It contains the live, but weakened, poliovirus and because OPV uses the live virus, it has the potential to cause infection in individuals with weak immune defenses (both in the person who receives the vaccine and in close contacts).
A vaccine takes advantage of the fact that infection with polio leads to an immune reaction, which will give the person permanent, lifelong immunity from reinfection with the form of poliovirus for which the person was vaccinated.
Poliovirus can be spread by direct exposure to an infected individual, and more rarely, by eating foods contaminated with waste products from the intestines (feces) and/or droplets of moisture (saliva) from an infected person.
When poliovirus invades the brainstem (the stalk of brain which connects the two cerebral hemispheres with the spinal cord, called bulbar polio), a person may begin to have trouble breathing and swallowing.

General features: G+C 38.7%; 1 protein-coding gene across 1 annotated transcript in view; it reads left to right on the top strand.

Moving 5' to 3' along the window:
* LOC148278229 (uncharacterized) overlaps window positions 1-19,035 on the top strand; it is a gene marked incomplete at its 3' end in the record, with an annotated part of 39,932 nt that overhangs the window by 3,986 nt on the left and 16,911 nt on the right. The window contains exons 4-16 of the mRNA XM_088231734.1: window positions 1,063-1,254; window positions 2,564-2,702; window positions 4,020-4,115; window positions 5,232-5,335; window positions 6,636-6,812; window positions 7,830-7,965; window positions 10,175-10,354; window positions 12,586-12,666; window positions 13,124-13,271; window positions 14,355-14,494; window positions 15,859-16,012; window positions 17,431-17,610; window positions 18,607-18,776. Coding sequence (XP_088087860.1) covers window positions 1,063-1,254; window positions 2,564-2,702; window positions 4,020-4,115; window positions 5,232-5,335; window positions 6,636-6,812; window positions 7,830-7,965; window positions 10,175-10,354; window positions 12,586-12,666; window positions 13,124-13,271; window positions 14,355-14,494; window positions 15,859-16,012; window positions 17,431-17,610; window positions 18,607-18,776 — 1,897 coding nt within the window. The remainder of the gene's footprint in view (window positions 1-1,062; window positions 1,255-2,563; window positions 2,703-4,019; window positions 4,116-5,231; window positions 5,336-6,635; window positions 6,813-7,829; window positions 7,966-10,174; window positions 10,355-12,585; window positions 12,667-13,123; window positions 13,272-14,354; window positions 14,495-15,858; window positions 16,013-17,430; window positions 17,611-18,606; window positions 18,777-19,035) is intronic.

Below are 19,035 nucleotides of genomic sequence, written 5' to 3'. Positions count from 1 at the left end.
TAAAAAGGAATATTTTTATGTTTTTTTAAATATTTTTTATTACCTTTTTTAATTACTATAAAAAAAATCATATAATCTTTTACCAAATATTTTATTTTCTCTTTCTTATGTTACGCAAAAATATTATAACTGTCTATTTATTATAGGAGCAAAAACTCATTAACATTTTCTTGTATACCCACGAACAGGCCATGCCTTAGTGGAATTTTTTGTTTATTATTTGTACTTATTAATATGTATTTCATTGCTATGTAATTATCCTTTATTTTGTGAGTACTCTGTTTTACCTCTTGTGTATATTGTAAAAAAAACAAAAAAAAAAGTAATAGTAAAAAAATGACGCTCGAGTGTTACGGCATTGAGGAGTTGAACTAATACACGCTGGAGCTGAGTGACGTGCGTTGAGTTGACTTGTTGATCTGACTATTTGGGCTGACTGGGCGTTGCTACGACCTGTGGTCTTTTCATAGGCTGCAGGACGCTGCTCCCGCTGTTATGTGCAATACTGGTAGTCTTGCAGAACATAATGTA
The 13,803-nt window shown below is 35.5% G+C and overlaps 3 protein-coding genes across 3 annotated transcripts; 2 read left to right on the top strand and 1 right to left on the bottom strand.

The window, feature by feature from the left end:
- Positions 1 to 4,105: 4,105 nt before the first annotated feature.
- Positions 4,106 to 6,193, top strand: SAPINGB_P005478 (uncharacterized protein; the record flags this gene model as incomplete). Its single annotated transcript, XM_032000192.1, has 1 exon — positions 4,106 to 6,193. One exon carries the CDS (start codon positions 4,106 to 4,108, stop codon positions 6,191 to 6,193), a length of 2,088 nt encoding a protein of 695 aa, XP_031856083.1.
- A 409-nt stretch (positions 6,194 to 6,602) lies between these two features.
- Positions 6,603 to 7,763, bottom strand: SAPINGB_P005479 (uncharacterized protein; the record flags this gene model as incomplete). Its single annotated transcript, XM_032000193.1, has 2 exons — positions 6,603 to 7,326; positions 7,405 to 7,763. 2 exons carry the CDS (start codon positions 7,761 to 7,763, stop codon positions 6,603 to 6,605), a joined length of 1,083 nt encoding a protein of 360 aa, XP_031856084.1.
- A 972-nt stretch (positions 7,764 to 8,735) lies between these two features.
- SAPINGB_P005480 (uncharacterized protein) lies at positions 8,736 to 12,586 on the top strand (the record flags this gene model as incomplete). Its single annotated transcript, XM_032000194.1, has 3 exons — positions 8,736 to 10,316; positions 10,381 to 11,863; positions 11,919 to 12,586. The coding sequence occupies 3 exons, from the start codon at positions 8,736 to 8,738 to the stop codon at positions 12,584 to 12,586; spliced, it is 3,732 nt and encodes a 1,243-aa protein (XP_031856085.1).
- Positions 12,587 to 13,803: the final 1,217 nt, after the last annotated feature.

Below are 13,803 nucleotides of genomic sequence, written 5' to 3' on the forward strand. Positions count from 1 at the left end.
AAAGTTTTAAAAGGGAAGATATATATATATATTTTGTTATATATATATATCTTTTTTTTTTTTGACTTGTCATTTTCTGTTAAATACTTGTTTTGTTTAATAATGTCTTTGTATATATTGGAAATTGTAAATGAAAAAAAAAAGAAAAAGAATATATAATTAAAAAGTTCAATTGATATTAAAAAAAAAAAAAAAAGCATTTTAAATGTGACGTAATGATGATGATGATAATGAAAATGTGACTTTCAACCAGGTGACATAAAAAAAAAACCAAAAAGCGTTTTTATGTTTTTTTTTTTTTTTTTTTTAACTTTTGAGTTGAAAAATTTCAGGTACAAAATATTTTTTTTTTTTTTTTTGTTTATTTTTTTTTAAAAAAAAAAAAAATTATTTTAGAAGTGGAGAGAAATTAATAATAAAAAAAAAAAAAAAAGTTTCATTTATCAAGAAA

If an individual is infected with the wild-type poliovirus, the virus can multiply in the intestines and be shed in stools, ultimately heightening the risk of viral circulation within the community.
This immunization contains no live virus, just the components of the virus that provoke the recipient's immune system to react as if the recipient were actually infected with the poliovirus.
Polio vaccine (IPV, or inactivated poliovirus vaccine)-This is usually given in a series of five vaccines, at ages two months, four months, six to 18 months, and four to six years.
The inactivated poliovirus vaccine is injected into a muscle or under the skin and is usually given by a health care professional in a hospital, clinic, or provider's office.
Children receiving the inactivated poliovirus vaccine should be carefully observed for 24-72 hours after receiving the injection.
In 1908, the poliovirus was identified as the cause.